Tuesday, March 11, 2008

SharePoint with SQL Server Mirroring

While most documentation for implementing Microsoft SharePoint suggests using SQL Server clustering for high availability and failover, database mirroring might be as good or even a better option. If, for instance, you don't have a SAN, you might really appreciate the ability to use database mirroring instead. This post runs through using DB mirroring with SharePoint 2007. There is a ton of information out there about implementing Microsoft Office SharePoint Server 2007 (MOSS), but my experience is that the bulk of them fall into two basic categories: very basic step-by-step instructions that don't go into much detail on the why of it all, and those that focus entirely on the why without talking much, if at all, about the how. So you either end up with a theoretical understanding of the underpinnings of SharePoint (assuming you are familiar with the terminology), or you are able to set a basic MOSS site without knowing if you're following best-practices, or if what you're doing will even give you what you want. It's my hope--as we go through our implementation--to find and post a middle road through all this. By way of starting out, here are a few documents that have been helpful in implementing SharePoint.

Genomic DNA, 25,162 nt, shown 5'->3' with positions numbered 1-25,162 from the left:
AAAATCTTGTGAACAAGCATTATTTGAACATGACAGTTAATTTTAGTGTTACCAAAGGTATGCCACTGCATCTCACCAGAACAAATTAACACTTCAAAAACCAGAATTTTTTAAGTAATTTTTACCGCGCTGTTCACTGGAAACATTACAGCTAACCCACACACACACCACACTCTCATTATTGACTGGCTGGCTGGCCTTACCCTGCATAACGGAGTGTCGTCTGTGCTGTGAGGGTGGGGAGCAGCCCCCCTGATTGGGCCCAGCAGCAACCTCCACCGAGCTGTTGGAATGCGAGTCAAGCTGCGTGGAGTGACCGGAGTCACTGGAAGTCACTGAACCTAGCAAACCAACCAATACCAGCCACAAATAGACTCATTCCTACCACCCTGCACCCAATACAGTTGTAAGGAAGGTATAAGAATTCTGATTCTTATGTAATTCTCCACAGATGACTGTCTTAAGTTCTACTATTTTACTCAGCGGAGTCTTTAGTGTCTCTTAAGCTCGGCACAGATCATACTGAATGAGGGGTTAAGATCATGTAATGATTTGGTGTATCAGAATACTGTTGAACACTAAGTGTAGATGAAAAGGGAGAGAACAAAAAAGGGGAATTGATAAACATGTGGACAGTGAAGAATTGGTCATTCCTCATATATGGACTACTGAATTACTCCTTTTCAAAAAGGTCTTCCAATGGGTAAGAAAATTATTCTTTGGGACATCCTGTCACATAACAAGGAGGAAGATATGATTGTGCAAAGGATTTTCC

• Microsoft SQL Server Mirroring with SharePoint Unfortunately, this document is almost entirely instructions on how to set up database mirroring in SQL Server. If you're a DBA, this is not useful information to you, and if you're not a DBA, you're likely going to use the SQL Server GUI to implement database mirroring, anyway (the white paper gives instructions on mirroring through T-SQL commands). Happily, though, there is a bit on configuring SharePoint to use the mirror database in the event of a failover. In short: you use the SQL Alias feature (through cliconfg.exe) on the front-end web server(s). This is the method we ended up using.
Implementing DB Mirroring with SharePoint
Here's where the rubber hits the road. To be clear: we're talking SQL Server 2005, here. In short, this is what we're doing:
  • Mirror the SQL Server databases
  • Ensure the SharePoint login accounts can access the mirror DB server
  • Configure the SharePoint front-end web server(s) to allow for failover
At the moment, we're not going to go into much detail on setting up the mirroring; that may be added at another time. It's a good idea to set up a witness server (instance, really); that makes testing the failover much easier, and the witness instance can be a SQL Server Express instance, so it won't cost you any more. Do make sure your logins from the primary database instance are copied to the mirror instance. This KB article from Microsoft talks about doing so. Or you can see my summary in this post.
Setting up the Server Alias